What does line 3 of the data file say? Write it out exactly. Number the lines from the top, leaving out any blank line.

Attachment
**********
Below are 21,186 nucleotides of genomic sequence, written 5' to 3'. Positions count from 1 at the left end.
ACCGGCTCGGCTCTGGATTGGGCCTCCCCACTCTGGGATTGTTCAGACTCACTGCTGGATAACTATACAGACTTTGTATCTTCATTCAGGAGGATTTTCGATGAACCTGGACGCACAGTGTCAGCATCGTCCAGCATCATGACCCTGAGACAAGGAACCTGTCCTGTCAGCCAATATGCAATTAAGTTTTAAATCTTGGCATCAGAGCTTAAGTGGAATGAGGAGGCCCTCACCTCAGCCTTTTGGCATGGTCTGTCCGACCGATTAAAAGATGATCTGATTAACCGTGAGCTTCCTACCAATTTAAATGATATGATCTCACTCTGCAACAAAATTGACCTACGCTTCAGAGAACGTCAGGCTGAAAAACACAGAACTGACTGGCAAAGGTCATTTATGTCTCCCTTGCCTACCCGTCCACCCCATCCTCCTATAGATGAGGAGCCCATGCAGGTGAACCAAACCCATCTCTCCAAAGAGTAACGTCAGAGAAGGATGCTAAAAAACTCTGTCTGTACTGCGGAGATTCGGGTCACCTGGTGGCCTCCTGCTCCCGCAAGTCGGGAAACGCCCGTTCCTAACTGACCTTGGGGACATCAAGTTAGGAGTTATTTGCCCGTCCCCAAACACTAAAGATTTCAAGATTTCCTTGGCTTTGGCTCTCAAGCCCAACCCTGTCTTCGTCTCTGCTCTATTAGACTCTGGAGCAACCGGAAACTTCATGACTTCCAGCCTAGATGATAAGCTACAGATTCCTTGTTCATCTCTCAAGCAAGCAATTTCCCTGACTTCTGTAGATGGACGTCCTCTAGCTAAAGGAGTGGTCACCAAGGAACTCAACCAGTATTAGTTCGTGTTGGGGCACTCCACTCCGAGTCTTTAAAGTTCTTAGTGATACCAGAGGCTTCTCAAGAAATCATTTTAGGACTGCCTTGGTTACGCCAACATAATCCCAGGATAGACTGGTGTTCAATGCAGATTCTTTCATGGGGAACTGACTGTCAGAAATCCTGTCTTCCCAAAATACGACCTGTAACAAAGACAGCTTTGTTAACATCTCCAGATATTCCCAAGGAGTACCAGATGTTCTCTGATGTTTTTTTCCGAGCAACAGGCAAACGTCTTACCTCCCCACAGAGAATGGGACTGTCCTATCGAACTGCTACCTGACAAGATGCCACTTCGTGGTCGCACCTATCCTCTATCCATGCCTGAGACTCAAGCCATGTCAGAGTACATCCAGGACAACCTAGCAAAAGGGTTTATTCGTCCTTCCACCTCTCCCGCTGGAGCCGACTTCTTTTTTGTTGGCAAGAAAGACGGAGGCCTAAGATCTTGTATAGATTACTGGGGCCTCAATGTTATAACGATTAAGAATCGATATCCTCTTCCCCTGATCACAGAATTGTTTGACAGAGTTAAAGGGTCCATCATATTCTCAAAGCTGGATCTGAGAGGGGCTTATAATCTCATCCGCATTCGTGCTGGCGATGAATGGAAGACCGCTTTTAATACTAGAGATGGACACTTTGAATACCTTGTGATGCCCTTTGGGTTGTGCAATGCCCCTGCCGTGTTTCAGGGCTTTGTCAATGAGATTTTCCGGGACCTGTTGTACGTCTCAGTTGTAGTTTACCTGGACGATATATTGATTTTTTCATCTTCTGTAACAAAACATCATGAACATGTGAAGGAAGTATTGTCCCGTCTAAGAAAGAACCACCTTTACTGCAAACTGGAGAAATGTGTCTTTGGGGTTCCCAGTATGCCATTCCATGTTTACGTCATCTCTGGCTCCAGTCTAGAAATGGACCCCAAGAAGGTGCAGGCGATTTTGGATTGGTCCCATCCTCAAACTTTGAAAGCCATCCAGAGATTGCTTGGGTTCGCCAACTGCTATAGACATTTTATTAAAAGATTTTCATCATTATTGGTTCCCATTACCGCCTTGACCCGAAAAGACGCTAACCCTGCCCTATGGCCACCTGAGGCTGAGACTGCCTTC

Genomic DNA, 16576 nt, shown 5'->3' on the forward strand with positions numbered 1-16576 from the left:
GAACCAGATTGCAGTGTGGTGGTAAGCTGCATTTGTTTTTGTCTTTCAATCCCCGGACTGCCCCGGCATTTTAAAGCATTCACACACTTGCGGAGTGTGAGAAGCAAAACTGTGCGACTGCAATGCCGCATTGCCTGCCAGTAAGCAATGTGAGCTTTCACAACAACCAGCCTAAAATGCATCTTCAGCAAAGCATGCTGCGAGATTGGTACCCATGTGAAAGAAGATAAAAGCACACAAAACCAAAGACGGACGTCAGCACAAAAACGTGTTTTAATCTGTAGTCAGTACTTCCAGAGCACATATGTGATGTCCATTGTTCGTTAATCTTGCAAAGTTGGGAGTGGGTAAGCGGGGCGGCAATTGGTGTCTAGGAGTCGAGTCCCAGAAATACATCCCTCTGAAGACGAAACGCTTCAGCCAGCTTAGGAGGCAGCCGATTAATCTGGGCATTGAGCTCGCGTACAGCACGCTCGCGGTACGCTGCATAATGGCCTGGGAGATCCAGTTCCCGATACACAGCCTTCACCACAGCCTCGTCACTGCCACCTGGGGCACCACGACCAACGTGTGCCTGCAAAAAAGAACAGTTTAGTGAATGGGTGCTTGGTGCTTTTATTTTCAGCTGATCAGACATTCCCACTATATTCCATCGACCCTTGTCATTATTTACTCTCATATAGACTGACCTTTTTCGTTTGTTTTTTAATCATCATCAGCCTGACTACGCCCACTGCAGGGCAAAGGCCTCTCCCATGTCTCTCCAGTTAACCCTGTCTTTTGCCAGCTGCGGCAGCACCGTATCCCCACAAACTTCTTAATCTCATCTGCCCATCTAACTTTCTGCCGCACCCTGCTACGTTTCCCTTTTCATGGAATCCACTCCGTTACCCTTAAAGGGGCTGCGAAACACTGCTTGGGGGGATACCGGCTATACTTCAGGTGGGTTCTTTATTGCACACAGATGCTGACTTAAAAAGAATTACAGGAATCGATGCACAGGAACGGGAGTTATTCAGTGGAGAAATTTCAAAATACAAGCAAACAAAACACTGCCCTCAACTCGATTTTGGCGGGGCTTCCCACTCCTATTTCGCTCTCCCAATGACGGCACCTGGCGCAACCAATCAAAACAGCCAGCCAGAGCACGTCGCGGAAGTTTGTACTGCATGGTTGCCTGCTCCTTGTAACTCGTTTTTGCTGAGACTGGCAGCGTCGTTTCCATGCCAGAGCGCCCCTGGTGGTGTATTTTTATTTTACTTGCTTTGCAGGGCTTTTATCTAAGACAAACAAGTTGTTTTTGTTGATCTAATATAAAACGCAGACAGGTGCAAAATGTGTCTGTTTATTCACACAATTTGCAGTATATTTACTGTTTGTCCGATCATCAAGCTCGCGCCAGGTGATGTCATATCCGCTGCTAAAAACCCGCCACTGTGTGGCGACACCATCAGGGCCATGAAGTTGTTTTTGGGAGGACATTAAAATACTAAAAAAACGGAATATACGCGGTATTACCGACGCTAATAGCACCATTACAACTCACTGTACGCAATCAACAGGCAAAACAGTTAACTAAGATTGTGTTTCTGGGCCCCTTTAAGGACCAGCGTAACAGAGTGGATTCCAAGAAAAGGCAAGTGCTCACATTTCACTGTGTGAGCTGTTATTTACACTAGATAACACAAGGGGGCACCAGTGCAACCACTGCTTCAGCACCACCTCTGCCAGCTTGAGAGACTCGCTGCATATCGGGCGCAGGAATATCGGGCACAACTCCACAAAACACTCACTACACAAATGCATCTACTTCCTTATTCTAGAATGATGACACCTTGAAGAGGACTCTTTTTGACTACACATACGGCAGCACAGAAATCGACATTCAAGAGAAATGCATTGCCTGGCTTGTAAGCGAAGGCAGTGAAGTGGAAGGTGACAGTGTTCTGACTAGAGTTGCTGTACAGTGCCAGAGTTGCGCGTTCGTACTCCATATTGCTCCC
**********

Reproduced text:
Genomic DNA, 16576 nt, shown 5'->3' on the forward strand with positions numbered 1-16576 from the left: